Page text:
I called my Lieutenant. He called DOD. They came over and confirmed it was a live mortor. I asked if I couldhave it as a souvenier after disarming........They laughed at me and took it away

I've got plenty more weird and unusual FD/EMS stories from the past 32+ years, but.......that's another story



posted on May, 3 2014 @ 08:37 PM
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originally posted by: intrptr
a reply to: madmac5150


their father had quite the collection of WWII keepsakes, shall we say... I would NOT want to be the one tasked with cleaning out HIS basement one day when he passes... eeesh!

I would. What a treasure trove! Some of these old guys brought home stuff that no longer exists.

Back in the gun show days some of my best finds were at flea markets and especially garage sales. People had no idea what original, "still in the cosmo" gun parts were worth.


The firearms aren't the issue... the man did his own smithing and knew his stuff... and I have handled and fired nearly all of them. Trust me, he has an AMAZING collection of memorabilia... however... he had a few old wooden crates tucked way in the back that we were told to NEVER touch under penalty of banishment to Siberia... that's what concerns me a bit, especially considering that the basement has probably flooded at least a dozen times and the crates were never moved...



posted on May, 3 2014 @ 08:38 PM
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a reply to: HomeBrew

Thanks for bringing it. That pic is the best I've ever seen of one of those. Even the twine "pull string" is intact. And the veneer on the body.

I'd give it a 95 %.



posted on May, 3 2014 @ 08:47 PM
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originally posted by: HomeBrew
Yeah, I do not make too many posts here but thought this would be worthy. I do feel lucky they were all so considerate and accommodating to the situation as I think they could have handled it much more harshly if they wanted to. Also, just got back from taking my wife out for dinner


Quite an eventful day, yes.


You are a good man....a good man indeed.




posted on May, 3 2014 @ 08:49 PM
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a reply to: madmac5150


however… he had a few old wooden crates tucked way in the back that we were told to NEVER touch under penalty of banishment to Siberia… that's what concerns me a bit, especially considering that the basement has probably flooded at least a dozen times and the crates were never moved…

Yes, alarm bells. Old explosives decay and may ooze out their containers, settling out and "crystalizing" on the boxes or ground even. If you can get a look at these crates (without touching them) and see some "sparkly" and or "apparent" stains on or around them…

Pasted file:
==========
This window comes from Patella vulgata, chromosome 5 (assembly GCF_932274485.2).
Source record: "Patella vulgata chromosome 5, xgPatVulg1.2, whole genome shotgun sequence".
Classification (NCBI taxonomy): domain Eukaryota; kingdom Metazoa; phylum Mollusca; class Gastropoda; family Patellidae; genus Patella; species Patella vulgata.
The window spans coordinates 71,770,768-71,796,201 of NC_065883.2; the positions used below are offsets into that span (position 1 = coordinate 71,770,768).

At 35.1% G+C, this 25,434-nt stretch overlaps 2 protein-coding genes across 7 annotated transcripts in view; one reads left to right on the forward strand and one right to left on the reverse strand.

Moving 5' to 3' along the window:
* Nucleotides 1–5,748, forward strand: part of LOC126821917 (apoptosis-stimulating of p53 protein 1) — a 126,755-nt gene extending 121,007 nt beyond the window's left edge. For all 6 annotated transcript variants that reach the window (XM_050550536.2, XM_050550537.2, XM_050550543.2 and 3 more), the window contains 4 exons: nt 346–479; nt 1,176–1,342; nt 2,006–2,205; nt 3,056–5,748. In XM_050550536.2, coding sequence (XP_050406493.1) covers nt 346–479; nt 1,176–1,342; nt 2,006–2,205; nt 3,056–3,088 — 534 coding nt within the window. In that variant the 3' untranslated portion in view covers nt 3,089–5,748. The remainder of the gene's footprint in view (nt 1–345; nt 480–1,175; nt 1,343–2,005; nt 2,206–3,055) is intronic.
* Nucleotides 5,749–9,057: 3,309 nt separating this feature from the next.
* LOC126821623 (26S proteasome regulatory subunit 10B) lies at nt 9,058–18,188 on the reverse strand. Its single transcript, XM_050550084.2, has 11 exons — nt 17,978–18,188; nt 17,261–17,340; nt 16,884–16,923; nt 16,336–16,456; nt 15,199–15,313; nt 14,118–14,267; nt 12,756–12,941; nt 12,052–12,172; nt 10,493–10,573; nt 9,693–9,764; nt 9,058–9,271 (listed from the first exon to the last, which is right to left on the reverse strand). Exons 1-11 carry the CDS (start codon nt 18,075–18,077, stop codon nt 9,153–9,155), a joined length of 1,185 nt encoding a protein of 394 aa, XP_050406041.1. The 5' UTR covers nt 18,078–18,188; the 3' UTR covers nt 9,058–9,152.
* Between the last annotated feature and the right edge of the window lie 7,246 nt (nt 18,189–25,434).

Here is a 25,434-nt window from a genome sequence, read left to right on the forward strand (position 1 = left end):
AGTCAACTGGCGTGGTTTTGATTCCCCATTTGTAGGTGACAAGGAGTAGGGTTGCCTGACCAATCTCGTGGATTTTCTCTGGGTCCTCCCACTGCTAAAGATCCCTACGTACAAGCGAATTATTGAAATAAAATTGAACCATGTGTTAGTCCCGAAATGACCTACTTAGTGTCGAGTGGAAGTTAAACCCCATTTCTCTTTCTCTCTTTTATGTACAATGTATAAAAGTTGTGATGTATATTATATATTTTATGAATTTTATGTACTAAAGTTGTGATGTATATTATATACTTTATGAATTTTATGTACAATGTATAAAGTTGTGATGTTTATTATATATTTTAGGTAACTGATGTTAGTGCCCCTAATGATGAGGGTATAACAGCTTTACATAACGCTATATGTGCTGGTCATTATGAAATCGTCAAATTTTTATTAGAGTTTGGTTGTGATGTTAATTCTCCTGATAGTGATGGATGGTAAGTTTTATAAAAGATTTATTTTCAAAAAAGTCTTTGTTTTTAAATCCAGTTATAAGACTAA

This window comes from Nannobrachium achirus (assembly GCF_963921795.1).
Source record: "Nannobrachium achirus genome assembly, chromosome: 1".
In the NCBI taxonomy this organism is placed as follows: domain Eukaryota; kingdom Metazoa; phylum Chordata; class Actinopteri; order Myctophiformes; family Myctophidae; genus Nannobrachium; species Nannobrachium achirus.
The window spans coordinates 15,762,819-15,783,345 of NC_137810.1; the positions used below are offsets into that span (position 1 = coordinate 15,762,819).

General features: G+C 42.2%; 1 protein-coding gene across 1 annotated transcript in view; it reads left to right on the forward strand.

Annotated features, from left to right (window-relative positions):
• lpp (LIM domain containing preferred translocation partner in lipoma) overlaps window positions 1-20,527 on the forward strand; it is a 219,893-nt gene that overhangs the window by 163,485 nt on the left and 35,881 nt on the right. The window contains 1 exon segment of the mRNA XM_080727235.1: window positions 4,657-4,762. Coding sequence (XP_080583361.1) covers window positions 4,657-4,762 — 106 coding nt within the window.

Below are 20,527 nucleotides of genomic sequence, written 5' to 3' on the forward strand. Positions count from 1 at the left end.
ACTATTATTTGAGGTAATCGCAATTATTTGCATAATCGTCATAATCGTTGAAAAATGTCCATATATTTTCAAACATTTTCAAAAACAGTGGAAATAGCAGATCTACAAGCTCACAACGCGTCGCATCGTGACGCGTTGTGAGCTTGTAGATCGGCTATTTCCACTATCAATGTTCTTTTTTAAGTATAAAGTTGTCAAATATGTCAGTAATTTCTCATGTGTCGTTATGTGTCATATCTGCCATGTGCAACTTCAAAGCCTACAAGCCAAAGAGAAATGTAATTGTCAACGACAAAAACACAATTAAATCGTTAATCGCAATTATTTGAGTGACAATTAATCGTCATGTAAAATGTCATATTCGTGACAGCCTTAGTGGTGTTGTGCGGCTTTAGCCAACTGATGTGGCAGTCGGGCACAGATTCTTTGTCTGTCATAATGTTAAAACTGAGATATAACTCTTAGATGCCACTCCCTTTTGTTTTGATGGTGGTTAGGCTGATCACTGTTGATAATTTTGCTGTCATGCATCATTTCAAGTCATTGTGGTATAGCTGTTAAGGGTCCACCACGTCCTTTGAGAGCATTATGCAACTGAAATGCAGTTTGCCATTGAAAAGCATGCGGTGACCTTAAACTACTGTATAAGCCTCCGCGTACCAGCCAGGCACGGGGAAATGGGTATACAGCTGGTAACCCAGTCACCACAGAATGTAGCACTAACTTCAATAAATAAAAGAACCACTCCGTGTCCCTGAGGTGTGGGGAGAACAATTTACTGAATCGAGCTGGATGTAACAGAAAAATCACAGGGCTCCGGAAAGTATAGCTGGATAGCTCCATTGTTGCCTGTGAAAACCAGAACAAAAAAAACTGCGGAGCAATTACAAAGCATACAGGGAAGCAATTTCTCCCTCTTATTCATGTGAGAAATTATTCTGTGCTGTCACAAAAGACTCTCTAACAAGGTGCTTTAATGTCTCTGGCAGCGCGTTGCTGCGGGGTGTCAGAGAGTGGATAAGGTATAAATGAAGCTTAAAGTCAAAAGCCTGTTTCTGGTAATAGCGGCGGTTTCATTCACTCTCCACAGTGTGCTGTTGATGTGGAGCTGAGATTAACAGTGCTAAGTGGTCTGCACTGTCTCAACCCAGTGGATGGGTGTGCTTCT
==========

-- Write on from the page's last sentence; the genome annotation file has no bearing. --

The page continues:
then you should man up like this guy and make a call.

Old unstable dynamite



posted on May, 3 2014 @ 10:35 PM
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That is so neat! Thanks for sharing.

My grandpa was a vet of WWII, Korea and Vietnam. I had always hoped for some interesting something to be left to me when he passed...... Alas, my grandmother never cared for this set of grandchildren and did whatever she wanted with his belongings. (He got her back though, kept her from getting survivor benefits, and she didn't know till after he passed [I think they hated each other]).



posted on May, 3 2014 @ 11:09 PM
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a reply to: chelsdh

That was funny. A woman should never arbitrarily mess with a mans things.



posted on May, 3 2014 @ 11:17 PM
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a reply to: intrptr

It is funny, and sad too. She was always so mean to him, putting him down. My whole life they always had separate rooms. Now, I have been informed that he was an alcoholic, and put her through hell a bit (I'm sure his many tours of war didn't help either), but she stayed with him...... so she should have found peace with him changing (which he eventually did).

Regardless, he was the only one that cared to show any affection to my siblings and I. I'm thankful we were older when he passed, that way we got to enjoy him. He was quite scary when I was a kid- 6.5 and he would talk like Donald Duck, which was supposed to entertain, but only frightened us!

I know he had some cool things from his days in the Navy/Army.... It probably went to the golden grandchild or Goodwill!
edit on 3-5-2014 by chelsdh because: correction



posted on May, 3 2014 @ 11:37 PM
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a reply to: chelsdh

Oh, sorry. Love is hard. To love is easy, to commit to love after people are spent and or broken is hard. Sounds like you loved him too.


He probably appreciated that.